French Opera, Its Development to the Revolution

French Opera, Its Development to the Revolution

French Opera, Its Development to the Revolution

French Opera, Its Development to the Revolution

Excerpt

Some years ago I tried to find an English book dealing exclusively with French Opera and with Opera in France. I sought in vain. The subject seemed to warrant such a volume, and I decided to attempt the work.

I had no idea how far my enquiries would take me, or to what extent I should find French Opera bound up with the social history of France. The first step lay in the accumulation of a considerable library of French books, none of them devoted solely to Opera, followed by many fascinating hours spent in libraries and museums. The sociological study proceeded for some time before I touched the music, and when I eventually reached the point of examining innumerable scores of operas of all kinds, I had penetrated the mysteries of ancient Privileges, Laws and Regulations. All these not only stimulated my interest and enjoyment, but lured me into many barely relevant enquiries.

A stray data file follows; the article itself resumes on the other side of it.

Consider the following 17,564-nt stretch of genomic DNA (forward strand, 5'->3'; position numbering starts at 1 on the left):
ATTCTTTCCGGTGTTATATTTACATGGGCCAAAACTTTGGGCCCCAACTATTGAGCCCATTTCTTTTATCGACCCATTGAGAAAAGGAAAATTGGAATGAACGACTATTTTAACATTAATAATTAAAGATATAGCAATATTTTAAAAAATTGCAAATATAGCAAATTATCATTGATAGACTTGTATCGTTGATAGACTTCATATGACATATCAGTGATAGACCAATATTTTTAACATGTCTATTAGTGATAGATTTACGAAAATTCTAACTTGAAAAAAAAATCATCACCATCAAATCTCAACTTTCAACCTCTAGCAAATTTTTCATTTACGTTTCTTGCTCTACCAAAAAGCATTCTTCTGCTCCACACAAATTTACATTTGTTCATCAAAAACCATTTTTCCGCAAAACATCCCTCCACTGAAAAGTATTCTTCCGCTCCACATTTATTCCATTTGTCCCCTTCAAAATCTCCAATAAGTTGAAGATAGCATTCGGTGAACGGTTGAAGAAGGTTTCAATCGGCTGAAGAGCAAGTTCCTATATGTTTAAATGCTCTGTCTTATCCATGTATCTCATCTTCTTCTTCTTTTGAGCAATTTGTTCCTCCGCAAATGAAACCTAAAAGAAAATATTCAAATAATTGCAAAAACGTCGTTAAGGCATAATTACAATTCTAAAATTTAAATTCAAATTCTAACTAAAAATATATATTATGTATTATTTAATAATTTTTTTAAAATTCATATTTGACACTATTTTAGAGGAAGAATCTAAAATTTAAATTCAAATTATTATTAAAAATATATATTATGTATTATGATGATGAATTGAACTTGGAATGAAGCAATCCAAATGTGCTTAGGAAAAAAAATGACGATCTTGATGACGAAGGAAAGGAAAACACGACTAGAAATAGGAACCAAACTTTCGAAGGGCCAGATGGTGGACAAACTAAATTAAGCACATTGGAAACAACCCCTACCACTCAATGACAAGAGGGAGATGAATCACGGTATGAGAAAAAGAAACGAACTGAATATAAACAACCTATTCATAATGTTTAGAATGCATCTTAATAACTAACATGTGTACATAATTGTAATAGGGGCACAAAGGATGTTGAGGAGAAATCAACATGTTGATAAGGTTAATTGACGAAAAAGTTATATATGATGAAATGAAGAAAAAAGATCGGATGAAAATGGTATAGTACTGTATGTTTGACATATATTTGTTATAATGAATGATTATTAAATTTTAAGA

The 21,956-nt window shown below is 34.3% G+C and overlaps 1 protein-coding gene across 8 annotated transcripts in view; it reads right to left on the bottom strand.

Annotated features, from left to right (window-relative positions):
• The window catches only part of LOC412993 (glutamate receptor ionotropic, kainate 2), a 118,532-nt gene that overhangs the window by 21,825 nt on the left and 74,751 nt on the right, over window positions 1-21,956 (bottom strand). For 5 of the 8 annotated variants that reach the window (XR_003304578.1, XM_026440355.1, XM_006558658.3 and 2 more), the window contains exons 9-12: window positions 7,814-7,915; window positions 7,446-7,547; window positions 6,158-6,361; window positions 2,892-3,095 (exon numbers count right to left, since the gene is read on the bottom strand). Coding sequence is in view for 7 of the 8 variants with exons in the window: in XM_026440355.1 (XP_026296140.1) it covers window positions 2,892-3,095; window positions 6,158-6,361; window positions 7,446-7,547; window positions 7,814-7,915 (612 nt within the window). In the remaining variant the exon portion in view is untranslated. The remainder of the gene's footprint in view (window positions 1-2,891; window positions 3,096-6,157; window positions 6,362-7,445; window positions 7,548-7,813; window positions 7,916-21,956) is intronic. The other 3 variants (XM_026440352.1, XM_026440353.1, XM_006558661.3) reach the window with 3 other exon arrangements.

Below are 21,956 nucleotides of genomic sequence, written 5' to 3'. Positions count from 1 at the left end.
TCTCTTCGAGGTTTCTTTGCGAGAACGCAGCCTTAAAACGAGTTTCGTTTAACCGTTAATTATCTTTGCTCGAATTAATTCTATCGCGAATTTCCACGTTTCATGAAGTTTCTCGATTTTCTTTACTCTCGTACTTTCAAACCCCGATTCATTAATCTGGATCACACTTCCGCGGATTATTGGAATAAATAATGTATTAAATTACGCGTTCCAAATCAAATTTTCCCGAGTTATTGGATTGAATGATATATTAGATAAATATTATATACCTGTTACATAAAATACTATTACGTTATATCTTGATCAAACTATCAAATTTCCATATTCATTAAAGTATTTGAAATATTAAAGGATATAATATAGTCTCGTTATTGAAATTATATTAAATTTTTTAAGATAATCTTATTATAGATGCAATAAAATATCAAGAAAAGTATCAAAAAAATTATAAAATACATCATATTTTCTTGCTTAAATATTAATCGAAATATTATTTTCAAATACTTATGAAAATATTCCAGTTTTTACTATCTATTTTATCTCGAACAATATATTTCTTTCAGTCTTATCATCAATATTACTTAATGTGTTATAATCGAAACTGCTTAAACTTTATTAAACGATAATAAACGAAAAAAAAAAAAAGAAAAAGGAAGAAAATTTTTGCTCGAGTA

I have yielded to the temptation of introducing some of these matters, hoping that they will add general interest to the book without disrupting its continuity. Others I have been forced to omit. It would have been easy to drift into Ballet at the expense of the main subject. Similarly, certain authenticated facts that I chanced upon might have gone far to disprove the theory so vehemently expressed by my late friend Dr. Percy Scholes that, whoever may have written the tune for the English National Anthem, it certainly was not Lully. I now believe that there is every reason for regarding the great Florentine as the composer, but unfortunately the details do not belong in this book.

The French sociological writers are refreshingly unanimous over the facts. They differ, however, on the matter of precise dates, though not on the years. Where necessary, I have adopted the 'majority view', and consider it over-meticulous to quote divergences of days.

To maintain smooth reading, I have kept footnotes to a minimum, and not given sources and authorities for every statement, nor quoted gramophone records unobtainable in this country. I have, however, mentioned the sources of certain episodes and occurrences which might otherwise have been ascribed to my imagination (flattering though this would have been). The biblio-

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